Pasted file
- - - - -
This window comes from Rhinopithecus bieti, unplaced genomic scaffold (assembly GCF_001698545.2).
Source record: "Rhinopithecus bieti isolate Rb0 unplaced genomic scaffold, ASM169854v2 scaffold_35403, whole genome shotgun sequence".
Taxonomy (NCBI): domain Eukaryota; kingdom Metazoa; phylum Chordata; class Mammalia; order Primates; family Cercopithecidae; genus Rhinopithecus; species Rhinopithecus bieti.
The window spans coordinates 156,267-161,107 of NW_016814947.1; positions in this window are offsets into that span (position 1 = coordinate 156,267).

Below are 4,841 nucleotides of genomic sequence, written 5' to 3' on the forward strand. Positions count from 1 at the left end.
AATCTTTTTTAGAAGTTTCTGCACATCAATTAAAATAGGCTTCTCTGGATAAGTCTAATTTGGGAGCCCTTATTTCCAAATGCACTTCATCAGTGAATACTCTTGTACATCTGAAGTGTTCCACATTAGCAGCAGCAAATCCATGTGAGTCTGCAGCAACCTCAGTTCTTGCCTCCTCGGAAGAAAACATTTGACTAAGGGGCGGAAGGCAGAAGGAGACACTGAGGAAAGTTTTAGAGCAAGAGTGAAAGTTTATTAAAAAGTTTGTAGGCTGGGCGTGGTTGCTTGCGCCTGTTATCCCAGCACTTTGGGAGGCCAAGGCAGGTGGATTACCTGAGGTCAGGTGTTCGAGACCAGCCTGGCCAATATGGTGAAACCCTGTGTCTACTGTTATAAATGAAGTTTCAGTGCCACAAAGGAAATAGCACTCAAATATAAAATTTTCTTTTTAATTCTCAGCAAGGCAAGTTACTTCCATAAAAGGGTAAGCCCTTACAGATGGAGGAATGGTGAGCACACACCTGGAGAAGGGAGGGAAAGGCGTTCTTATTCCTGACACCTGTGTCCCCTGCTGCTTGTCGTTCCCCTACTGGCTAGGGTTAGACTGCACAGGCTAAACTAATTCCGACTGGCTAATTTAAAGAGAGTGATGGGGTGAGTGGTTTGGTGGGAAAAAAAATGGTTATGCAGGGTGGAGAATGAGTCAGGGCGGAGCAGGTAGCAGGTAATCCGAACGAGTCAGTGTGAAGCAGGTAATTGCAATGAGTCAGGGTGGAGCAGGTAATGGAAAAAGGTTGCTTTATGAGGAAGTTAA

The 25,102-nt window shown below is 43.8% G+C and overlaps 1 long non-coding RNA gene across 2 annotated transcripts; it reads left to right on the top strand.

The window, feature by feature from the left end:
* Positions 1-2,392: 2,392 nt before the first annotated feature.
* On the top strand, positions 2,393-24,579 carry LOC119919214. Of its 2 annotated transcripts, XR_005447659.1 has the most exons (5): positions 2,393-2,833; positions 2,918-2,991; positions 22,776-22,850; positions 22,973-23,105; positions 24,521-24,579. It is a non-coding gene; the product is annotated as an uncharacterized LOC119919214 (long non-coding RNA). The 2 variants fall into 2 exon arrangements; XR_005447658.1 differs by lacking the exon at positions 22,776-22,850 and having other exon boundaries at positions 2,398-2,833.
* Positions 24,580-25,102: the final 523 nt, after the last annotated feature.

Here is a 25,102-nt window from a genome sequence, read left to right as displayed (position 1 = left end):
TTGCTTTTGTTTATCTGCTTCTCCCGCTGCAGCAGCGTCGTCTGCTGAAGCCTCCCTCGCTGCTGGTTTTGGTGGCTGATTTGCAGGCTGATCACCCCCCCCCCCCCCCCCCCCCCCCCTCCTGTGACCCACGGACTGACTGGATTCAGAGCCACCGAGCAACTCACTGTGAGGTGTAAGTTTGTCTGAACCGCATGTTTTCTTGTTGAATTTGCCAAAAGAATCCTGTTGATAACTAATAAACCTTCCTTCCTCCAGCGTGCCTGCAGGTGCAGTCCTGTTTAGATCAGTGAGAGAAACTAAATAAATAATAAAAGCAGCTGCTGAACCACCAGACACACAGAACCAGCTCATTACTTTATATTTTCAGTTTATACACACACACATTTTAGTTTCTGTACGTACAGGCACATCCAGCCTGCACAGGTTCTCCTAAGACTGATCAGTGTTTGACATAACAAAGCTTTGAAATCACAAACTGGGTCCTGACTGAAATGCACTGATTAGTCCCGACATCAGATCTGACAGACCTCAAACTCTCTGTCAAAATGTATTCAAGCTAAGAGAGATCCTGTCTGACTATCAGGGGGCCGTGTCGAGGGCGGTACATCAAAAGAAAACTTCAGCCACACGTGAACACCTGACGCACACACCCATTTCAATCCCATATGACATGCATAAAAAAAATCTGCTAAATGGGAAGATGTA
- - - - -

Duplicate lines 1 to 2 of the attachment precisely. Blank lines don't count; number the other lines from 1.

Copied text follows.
This window comes from Rhinopithecus bieti, unplaced genomic scaffold (assembly GCF_001698545.2).
Source record: "Rhinopithecus bieti isolate Rb0 unplaced genomic scaffold, ASM169854v2 scaffold_35403, whole genome shotgun sequence".